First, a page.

Forgive & Forget – Forgiving Others

WB: “I’ve been able to forgive two of the people with whom I’ve had difficulty with, but the third person… No. Not possible.”
Yogi: “The only thing is that until you have learned to forgive that person you will always have problems in your relationships, because a block in even one relationship means that I am blocking a whole flow of energy from working through me. I might think that it’s just a block with one, but in fact it’s affecting my connection with everyone else also.”

What is the alternative to forgiveness? Bitterness, pain, many hang ups and sorrow for myself, and this is just for me never mind the person I am not willing to forgive.

If there’s a bitter taste in one’s mouth then everything tastes bitter. Likewise, if I don’t forgive then that feeling of bitterness in one’s mind influences- consciously or unconsciously- everything else that we do. The process of forgiveness is part of our own healing, it is absolutely vital for our own health and well-being. We wont stay healthy if we don’t forgive

“The most effective way that I have found to be able to forgive is to remember the times that I have received forgiveness. This fills me with a lot of gratitude and a feeling of humility and I then know what it is I need to do for others also. When I look back and see how much I have been forgiven and how this has allowed me to move forward I know that I have a responsibility to do the same for others.”

The phone rang, the yogi answered and the person on the other end of the line was very angry and saying all sorts of things that they shouldn’t have said.
WB asked; What happened?
The yogi replied; It’s OK, if I talk about it I’m underlining it.
A little while later the yogi met the person who had been on the other end of the phone. Having literally put the conversation out of her mind she greeted them with such love and respect that they too were able to forget their own guilt at what had happened allowing their relationship to return to one of trust and regard.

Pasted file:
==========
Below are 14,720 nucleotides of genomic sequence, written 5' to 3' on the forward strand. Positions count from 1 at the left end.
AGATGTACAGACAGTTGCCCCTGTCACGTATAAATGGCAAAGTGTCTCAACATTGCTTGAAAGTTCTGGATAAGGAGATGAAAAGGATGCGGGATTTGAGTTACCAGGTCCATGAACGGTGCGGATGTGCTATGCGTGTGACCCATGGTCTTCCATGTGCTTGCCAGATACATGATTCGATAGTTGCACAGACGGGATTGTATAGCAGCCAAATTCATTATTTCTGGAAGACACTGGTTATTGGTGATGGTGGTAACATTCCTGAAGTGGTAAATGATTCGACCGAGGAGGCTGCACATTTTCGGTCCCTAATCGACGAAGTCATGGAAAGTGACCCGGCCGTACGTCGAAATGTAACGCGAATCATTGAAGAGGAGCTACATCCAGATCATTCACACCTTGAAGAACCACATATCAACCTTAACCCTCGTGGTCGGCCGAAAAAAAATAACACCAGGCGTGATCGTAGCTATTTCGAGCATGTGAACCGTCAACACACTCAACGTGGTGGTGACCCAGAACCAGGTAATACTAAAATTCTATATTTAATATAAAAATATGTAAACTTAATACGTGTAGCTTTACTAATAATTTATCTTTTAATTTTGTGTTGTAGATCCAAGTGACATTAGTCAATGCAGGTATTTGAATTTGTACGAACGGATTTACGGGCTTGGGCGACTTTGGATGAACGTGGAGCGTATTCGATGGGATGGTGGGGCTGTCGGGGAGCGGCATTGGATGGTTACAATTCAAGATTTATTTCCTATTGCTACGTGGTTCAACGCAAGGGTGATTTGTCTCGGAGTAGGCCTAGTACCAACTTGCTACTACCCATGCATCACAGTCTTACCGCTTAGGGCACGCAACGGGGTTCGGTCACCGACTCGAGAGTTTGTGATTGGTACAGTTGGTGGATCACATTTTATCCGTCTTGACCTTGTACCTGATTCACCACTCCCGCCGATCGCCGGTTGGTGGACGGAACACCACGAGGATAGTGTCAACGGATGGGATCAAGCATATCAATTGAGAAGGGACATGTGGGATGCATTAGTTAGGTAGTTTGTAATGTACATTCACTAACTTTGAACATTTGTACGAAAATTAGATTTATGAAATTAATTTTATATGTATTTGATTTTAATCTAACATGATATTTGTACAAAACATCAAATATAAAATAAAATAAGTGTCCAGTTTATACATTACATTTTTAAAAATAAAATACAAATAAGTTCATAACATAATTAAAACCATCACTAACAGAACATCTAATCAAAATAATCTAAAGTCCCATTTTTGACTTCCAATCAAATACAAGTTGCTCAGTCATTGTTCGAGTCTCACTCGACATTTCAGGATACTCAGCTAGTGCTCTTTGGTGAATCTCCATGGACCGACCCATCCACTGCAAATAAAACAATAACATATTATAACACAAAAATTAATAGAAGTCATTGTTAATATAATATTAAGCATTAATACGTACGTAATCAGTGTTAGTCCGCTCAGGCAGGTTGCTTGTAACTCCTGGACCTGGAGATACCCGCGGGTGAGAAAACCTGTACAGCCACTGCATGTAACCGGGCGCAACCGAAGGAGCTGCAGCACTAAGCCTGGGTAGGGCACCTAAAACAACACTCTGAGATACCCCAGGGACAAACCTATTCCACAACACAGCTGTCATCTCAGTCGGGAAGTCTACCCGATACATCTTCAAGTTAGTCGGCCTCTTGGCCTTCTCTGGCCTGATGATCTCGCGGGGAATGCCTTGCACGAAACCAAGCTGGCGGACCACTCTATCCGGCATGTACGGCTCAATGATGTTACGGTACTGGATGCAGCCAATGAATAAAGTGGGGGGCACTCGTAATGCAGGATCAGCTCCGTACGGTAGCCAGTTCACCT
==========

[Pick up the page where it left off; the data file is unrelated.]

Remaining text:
“To be able to forgive others is really more a question of acceptance of others than forgiveness, because who am I to forgive anyway? Do I have the authority to forgive? Here is a human being, part of creation just as I am. It is the Creator and the creation who have a responsibility to each other. I as part of the creation cannot take responsibility for another part of the creation. What I can do is have generosity of spirit and heart in which I accept and so forgive also.”

Part of the reason of not moving on is the aspect of trust. Have you considered that the real reason that we don’t trust others is because we don’t trust ourselves? When we don’t have trust in ourselves we feel insecure internally, so how would I be able to truly trust others?

Why we don’t trust ourselves?
If we dive deep we come to see that this is because we have lost connection with our own inner goodness. We have forgotten it and even don’t believe in it anymore. The original state of every human soul was one of beauty, goodness and truth. In silence we are able to re-connect with ourselves and get to know that that core of goodness is truly real. It is not a fairy story but a a real story, our story and the story of humanity.

In this restored inner state of dignity I have faith in myself and trust in myself, and it then it becomes easy for me to have faith and trust in others too.

Stepping Back
When we let go we are able to step back and see things from a distance. When we are too close we don’t see the whole picture. There is the saying: not being able to see the forest for the tress. You are in the forest and seeing the trees around you but you don’t realise that they are part of a vast forest and that you are in it. When we step back -even just a little- we begin to get a better idea of the whole picture. This understanding allows us to respond in a much more considered and appropriate way. When we are locked into a situation we tend to react, stepping back we can find another angle, approach or perspective on it. There is never only one way of looking at a situation.

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